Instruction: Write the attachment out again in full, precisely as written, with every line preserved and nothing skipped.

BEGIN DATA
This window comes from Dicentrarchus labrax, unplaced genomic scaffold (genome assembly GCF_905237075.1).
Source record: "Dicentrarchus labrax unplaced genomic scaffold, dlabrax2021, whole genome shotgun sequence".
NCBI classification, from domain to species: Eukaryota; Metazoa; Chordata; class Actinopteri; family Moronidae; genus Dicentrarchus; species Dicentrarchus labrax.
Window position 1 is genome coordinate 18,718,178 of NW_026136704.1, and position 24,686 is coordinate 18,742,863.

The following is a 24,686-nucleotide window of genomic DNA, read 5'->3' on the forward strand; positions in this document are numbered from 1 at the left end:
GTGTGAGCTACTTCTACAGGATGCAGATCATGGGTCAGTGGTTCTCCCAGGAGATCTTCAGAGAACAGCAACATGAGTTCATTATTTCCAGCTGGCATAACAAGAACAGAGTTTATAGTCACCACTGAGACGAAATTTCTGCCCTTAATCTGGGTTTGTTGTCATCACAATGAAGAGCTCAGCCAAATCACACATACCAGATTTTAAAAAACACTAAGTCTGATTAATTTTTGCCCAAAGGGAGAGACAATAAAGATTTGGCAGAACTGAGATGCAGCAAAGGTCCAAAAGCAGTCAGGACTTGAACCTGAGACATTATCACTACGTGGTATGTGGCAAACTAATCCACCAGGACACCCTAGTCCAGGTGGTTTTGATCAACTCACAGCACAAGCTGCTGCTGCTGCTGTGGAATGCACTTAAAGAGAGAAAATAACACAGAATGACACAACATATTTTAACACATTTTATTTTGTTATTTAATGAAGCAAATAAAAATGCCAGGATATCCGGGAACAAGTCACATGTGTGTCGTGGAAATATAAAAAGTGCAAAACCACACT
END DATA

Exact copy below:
This window comes from Dicentrarchus labrax, unplaced genomic scaffold (genome assembly GCF_905237075.1).
Source record: "Dicentrarchus labrax unplaced genomic scaffold, dlabrax2021, whole genome shotgun sequence".
NCBI classification, from domain to species: Eukaryota; Metazoa; Chordata; class Actinopteri; family Moronidae; genus Dicentrarchus; species Dicentrarchus labrax.
Window position 1 is genome coordinate 18,718,178 of NW_026136704.1, and position 24,686 is coordinate 18,742,863.

The following is a 24,686-nucleotide window of genomic DNA, read 5'->3' on the forward strand; positions in this document are numbered from 1 at the left end:
GTGTGAGCTACTTCTACAGGATGCAGATCATGGGTCAGTGGTTCTCCCAGGAGATCTTCAGAGAACAGCAACATGAGTTCATTATTTCCAGCTGGCATAACAAGAACAGAGTTTATAGTCACCACTGAGACGAAATTTCTGCCCTTAATCTGGGTTTGTTGTCATCACAATGAAGAGCTCAGCCAAATCACACATACCAGATTTTAAAAAACACTAAGTCTGATTAATTTTTGCCCAAAGGGAGAGACAATAAAGATTTGGCAGAACTGAGATGCAGCAAAGGTCCAAAAGCAGTCAGGACTTGAACCTGAGACATTATCACTACGTGGTATGTGGCAAACTAATCCACCAGGACACCCTAGTCCAGGTGGTTTTGATCAACTCACAGCACAAGCTGCTGCTGCTGCTGTGGAATGCACTTAAAGAGAGAAAATAACACAGAATGACACAACATATTTTAACACATTTTATTTTGTTATTTAATGAAGCAAATAAAAATGCCAGGATATCCGGGAACAAGTCACATGTGTGTCGTGGAAATATAAAAAGTGCAAAACCACACT